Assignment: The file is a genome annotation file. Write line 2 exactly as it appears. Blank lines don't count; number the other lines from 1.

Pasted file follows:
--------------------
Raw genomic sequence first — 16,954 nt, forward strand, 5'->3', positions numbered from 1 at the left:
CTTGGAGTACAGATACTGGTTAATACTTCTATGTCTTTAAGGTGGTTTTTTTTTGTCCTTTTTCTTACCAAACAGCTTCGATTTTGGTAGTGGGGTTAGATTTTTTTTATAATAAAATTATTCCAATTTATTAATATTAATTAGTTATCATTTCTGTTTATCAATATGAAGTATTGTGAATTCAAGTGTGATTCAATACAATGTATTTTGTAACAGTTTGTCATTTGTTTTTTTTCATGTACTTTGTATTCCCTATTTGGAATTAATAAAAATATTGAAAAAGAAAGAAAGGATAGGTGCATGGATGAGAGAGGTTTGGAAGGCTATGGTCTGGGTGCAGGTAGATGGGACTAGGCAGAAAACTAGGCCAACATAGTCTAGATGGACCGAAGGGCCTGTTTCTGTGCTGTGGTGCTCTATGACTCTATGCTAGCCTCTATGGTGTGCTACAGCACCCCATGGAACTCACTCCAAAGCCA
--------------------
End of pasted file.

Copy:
CTTGGAGTACAGATACTGGTTAATACTTCTATGTCTTTAAGGTGGTTTTTTTTTGTCCTTTTTCTTACCAAACAGCTTCGATTTTGGTAGTGGGGTTAGATTTTTTTTATAATAAAATTATTCCAATTTATTAATATTAATTAGTTATCATTTCTGTTTATCAATATGAAGTATTGTGAATTCAAGTGTGATTCAATACAATGTATTTTGTAACAGTTTGTCATTTGTTTTTTTTCATGTACTTTGTATTCCCTATTTGGAATTAATAAAAATATTGAAAAAGAAAGAAAGGATAGGTGCATGGATGAGAGAGGTTTGGAAGGCTATGGTCTGGGTGCAGGTAGATGGGACTAGGCAGAAAACTAGGCCAACATAGTCTAGATGGACCGAAGGGCCTGTTTCTGTGCTGTGGTGCTCTATGACTCTATGCTAGCCTCTATGGTGTGCTACAGCACCCCATGGAACTCACTCCAAAGCCA